When asked about an artwork that has moved, stirred, awaked or changed me, I am often at a loss for words, while simultaneously, Square Depression is the work that I truly recall in detail, want to witness, experience and simply ‘be’ in when asked such things. There might not be a chance that I will see and experience this work again, not only because of the pandemic of 2020 and maybe beyond, but rather, finances, need and reason. Life, primarily. But not for lack of want. Maybe I do need to see this work again, to be in the collective experience of art, for this is what I truly miss.
Gertrude Volunteer Sebastian Kainey
Ode to navigating paths (with Clare Longley)
Image caption: Clare Longley, By/from C.H.L x, 2019 - 2020, oil on canvas, 177 x 155 cm. Courtesy of Clare Longley and ReadingRoom, Naarm/Melbourne
The grids of Melbourne’s CBD may seem rather straightforward to navigate, yet there are endless ways to go about one’s journey. Little distractions and temptations are filled in every corner. At times, it can be hard to stay present or fully engaged amidst all the busyness.
Sometime around late February to early March this year, I spent an afternoon wandering around a handful of galleries clustered around the city. Just before succumbing to fatigue, I found myself entering the creaky, dated elevators of The Nicholas Building. I ended up at ReadingRoom, where Clare Longley’s exhibition Garden series with boundaries, was showing. This was the last exhibition I saw in person before COVID-19 took hold of Melbourne.
Longley’s practice explores common symbols and preconceived emotive responses to them. Engaging with a strong sense of narrative, delicate marks and motifs are scattered throughout the composition. Upon close inspection, the canvas is detailed, layered and busy. Take a step back and larger forms become clearer and the mood shifts. Displayed in the bright, naturally lit ReadingRoom, Longley’s work offers a sense of calm and an escape from the busy streets below. In By/from C.H.L x, 2019-2020, one navigates through a garden that is ever-changing and evolving. I found my eyes wandering through the frame, traversing and following paths— becoming lost, then regaining my trajectory. There are multiple vantage points from which to approach this work, just as there are multiple paths to navigate a city.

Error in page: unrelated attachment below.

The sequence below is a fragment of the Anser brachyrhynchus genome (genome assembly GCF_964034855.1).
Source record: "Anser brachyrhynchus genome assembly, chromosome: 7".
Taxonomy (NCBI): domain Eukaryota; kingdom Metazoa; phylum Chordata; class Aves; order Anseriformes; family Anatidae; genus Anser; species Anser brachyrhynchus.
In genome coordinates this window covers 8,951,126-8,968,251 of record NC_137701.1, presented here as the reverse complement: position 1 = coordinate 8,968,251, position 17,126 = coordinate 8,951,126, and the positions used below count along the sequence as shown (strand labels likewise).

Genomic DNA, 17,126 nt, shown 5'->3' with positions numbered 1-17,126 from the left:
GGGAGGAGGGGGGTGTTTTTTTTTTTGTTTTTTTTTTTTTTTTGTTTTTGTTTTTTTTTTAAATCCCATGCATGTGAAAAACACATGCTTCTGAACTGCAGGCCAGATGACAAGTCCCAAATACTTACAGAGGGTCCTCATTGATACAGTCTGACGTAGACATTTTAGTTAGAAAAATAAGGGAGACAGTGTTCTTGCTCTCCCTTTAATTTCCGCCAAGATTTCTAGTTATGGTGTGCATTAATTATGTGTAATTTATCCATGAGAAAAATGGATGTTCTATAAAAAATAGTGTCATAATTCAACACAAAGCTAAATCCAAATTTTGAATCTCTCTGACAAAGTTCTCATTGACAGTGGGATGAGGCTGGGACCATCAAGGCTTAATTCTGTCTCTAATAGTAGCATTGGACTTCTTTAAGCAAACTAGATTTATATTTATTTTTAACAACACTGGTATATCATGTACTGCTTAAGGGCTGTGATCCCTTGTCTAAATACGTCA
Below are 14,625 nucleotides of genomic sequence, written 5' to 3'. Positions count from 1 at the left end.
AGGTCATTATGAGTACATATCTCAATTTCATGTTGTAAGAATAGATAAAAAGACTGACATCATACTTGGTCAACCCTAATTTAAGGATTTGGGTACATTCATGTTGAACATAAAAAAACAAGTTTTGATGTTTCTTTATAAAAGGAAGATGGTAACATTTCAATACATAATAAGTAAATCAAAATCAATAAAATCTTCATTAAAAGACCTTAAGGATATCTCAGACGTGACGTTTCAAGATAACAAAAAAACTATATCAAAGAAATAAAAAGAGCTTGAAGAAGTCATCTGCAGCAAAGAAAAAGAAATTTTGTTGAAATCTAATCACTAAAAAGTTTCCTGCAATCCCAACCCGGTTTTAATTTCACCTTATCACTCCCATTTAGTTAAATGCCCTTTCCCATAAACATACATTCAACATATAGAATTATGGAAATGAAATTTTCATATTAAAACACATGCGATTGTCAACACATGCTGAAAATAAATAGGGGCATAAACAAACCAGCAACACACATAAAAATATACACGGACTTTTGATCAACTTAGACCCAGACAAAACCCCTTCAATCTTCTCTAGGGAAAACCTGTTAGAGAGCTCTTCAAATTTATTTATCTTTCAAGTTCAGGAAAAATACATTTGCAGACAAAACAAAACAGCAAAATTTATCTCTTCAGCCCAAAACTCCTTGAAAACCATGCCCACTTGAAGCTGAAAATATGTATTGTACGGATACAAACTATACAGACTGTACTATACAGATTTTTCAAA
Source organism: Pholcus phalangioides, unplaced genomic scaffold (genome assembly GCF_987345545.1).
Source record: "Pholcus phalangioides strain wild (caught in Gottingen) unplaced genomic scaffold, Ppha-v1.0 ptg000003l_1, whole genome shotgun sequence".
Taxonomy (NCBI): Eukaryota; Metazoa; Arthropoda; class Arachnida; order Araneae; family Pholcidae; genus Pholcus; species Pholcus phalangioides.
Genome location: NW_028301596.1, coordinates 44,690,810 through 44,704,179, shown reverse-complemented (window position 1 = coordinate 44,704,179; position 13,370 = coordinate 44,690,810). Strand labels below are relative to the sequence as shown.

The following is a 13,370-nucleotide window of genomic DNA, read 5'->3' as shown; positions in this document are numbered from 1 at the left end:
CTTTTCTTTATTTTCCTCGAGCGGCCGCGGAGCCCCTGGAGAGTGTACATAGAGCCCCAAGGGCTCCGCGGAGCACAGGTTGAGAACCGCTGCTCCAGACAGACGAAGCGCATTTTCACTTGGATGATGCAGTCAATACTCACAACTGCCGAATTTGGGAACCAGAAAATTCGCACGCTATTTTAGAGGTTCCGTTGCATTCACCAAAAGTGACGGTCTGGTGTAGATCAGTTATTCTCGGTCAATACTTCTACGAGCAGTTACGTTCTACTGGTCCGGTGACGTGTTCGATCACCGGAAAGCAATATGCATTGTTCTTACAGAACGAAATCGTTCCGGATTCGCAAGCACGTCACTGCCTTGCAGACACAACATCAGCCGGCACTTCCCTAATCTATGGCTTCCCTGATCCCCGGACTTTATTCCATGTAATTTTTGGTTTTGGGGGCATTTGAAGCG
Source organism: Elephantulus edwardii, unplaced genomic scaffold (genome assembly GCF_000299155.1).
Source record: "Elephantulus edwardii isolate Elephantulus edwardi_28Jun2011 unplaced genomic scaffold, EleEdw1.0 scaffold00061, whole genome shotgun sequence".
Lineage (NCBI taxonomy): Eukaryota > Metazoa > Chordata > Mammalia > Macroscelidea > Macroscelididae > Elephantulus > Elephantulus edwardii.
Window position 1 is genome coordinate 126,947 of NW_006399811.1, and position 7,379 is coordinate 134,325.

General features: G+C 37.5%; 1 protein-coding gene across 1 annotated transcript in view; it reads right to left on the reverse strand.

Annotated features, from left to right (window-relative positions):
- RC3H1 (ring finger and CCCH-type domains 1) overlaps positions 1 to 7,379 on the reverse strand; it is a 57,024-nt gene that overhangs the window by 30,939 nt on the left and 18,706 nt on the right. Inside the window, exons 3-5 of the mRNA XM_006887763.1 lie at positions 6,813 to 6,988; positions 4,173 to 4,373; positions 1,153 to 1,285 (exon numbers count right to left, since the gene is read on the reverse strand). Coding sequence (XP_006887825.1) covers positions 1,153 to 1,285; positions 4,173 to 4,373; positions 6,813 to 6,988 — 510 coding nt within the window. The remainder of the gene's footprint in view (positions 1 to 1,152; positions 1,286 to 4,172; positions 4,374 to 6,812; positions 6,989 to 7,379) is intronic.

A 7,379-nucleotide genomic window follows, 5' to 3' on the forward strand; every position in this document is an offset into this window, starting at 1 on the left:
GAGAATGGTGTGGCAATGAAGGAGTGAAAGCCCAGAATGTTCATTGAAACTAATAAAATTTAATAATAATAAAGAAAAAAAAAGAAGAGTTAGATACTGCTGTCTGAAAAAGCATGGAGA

Works of this ilk are far better appreciated in person. This is something I found myself yearning for during Melbourne’s lockdowns—an opportunity to make paths, connections and experience art that is best experienced firsthand. Exhibition installation views serve their purpose, but the visceral feeling and emotive experience felt when physically present in front of an artwork can become diluted.
Such is often the case when viewing certain types of art online. Lately, my experiences involving art have been via a screen, along with most aspects of my life. Creative applications of web- based platforms, 3D virtual exhibitions, Zoom artist talks and other alternative methods of connecting art to people in the digital space has been interesting to see. However, not all art is conducive to this mode of display and engagement. I am intrigued by how these digital methods of making art go public will continue to be exercised in a post-COVID world—to complement and assist the physical art experience.
Gertrude Volunteer Isobel Lake
Ode to Yayoi Kusama’s Narcissus garden
Installation view of Yayoi Kusama’s Narcissus garden 1966/2017, QAGOMA Watermall. Photo: author's own
As I write on a 13-degree day in Melbourne, my thoughts cannot help but float north to sunnier days. Visiting family up in Brisbane over Christmas holidays would always entail a trip to the Queensland Art Gallery and the adjacent Gallery of Modern Art (QAGMOA), drawn by both the exhibitions and the air conditioning. With 2020 for the most part feeling as a changeling of summer holidays, the architecture of Brisbane’s cultural precinct is a frequent fantasy.
Opened in 1982, the buildings of QAGOMA at first appears a modernist monolith, sandstone squares unloaded onto the banks of the river. But rather than remaining a bastion to culture, QAGOMA looks outwards; to the city of Brisbane, its people and its landscape. Robin Gibson, the architect behind the precinct, describes how “[QAGOMA] is not only a place for the collection… it is a place where the walls and barriers of the Gallery are broken down, where there is a constant source of interchange between the art world and the public” - a utopian vision for the role of a national gallery.
In David Williamson’s Emerald City, a character describes Sydney as “a city of subtropical abundance,” but I always felt that statement better suited Brisbane. Even in QAGOMA, Brisbane’s tropics remain abundant. Tangles of greenery and hollows of water follow you around QAGOMA, with large expanses of windows looking over the river snaking its way through the city centre. Sunlight pools in from the windows, saturating the sandstone walls and the colours of the exhibitions. Such a vivid vision of nature only serves to enhance the collection of artworks within the gallery’s walls.